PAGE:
Tuesday, December 20, 2016 Daily Archives

Introduction: Creating Successful Professional Training Programs

Over the years, the BioProcess International special supplements have tackled a large number of important topics on emerging trends and new technologies in biomanufacturing, including single-use technologies, continuous manufacturing, cell therapies, and outsourcing. As these and other issues continue to arise and play a critical role in the development of the biopharmaceutical industry, the success of the biomanufacturing industry relies on its ability to attract and retain a well-trained and motivated workforce that can adapt to new technologies and manufacturing…

Advancing the Biopharmaceutical Community Through Learning and Development Partnerships

As in most high-tech sectors, success within the highly regulated biopharmaceutical manufacturing industry depends upon an adaptable, skilled, educated, and high-performing workforce. The impact of human performance cuts across the entire industry — whether for a manufacturing operator, a scientist or engineer in a highly technical role such as process development, or a technical sales representative serving the industry. The effects of poor performance can be seen easily in deviation reports and FDA warning letters as well as in quantified…

Designing In-House Training Programs: Moving Beyond Read and Understand

To begin the discussions in this issue about structuring successful training programs, these authors describe how to develop in-house resources. Both emphasize the need to assess the impact of previous training approaches. An important factor is to understand that students will bring varying levels of knowledge and relevant experience to their work with your company. So how do you structure a training program that takes into account individual learning styles and operational expertise? How to you measure the successful application…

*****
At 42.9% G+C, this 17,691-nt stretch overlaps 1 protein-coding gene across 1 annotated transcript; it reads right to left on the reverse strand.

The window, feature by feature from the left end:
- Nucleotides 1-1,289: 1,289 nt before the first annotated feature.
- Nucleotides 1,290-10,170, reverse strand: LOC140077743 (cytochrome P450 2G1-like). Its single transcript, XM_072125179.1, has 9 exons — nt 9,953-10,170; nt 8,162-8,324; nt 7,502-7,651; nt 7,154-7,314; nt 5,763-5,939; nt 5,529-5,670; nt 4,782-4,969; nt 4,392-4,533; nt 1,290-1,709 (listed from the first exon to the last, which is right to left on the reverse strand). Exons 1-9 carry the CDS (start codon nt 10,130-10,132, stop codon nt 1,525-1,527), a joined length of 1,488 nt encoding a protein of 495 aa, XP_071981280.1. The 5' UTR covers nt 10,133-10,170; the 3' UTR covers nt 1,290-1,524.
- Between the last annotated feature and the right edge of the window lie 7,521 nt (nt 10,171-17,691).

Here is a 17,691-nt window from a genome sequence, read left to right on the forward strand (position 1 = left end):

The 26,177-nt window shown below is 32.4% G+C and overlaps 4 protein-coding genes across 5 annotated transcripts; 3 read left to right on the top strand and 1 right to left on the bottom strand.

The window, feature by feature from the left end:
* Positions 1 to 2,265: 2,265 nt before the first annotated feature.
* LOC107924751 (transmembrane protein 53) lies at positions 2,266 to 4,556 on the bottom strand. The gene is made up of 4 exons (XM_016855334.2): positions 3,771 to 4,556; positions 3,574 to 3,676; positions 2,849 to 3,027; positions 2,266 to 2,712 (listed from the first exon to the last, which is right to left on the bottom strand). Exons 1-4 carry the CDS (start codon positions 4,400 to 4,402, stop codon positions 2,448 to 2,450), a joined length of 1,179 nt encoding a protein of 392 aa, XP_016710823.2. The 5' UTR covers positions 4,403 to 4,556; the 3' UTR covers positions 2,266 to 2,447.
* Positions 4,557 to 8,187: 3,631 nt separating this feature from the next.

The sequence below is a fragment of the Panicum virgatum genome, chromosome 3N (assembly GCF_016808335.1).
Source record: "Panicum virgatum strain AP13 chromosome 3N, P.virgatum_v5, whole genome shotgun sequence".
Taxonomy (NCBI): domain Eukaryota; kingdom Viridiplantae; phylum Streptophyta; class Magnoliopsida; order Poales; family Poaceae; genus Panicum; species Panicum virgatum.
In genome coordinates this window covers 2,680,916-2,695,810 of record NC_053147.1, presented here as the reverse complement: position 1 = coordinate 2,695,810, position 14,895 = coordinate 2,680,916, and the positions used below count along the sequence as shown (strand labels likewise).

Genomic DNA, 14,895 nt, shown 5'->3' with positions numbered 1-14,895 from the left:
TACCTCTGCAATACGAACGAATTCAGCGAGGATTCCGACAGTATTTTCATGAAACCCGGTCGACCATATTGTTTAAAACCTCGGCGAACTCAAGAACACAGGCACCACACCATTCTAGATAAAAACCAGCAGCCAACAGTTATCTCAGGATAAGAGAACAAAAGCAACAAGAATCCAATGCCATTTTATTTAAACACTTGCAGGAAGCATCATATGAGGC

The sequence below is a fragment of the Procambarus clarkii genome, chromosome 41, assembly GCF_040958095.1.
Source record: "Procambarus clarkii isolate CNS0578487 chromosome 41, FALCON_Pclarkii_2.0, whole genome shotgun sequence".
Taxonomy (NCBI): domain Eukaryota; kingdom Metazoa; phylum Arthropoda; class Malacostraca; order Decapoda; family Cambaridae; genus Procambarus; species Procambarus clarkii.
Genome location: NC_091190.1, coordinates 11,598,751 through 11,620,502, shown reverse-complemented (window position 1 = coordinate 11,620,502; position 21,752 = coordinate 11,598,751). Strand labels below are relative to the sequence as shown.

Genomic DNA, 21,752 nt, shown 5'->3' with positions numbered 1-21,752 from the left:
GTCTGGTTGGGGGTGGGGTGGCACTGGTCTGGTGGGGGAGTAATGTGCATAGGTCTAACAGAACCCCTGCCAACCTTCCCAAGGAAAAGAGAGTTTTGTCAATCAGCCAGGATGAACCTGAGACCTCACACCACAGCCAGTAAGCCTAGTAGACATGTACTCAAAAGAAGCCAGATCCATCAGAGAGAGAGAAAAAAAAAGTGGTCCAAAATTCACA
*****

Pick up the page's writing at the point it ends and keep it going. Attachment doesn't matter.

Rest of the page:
Training for New and Emerging Technologies: Building Comprehensive, Process-Oriented Competencies

Assessing the need for training that addresses the varied needs of your employees requires looking far beyond a one-size-fits-all approach. Few companies, however, have the internal resources to develop truly comprehensive programs on their own. Successful training approaches are those that enable end-users, organizations, and suppliers to share needed equipment and expertise. At the 2016 BioProcess Theater at Interphex, Gary Gilleskie (BTEC’s director of operations) and Scott Sommer (a technical fellow at Renmatix) detailed examples of successful training programs for…

Measuring the Impact of Investments in Professional Development: A Virtual Roundtable

Well-designed education, training, and professional development programs and partnerships add considerable return on investment to stakeholders across the biopharmaceutical manufacturing industry. As biomanufacturers, suppliers, and regulatory bodies share similar workforce needs, focused education and training efforts can lead to increases in productivity, yield, and employee engagement and retention. In addition, education and training programs can decrease the incidence of deviations, which are costly to investigate and remediate. Yet when compared with other business needs, training, development, and human performance initiatives…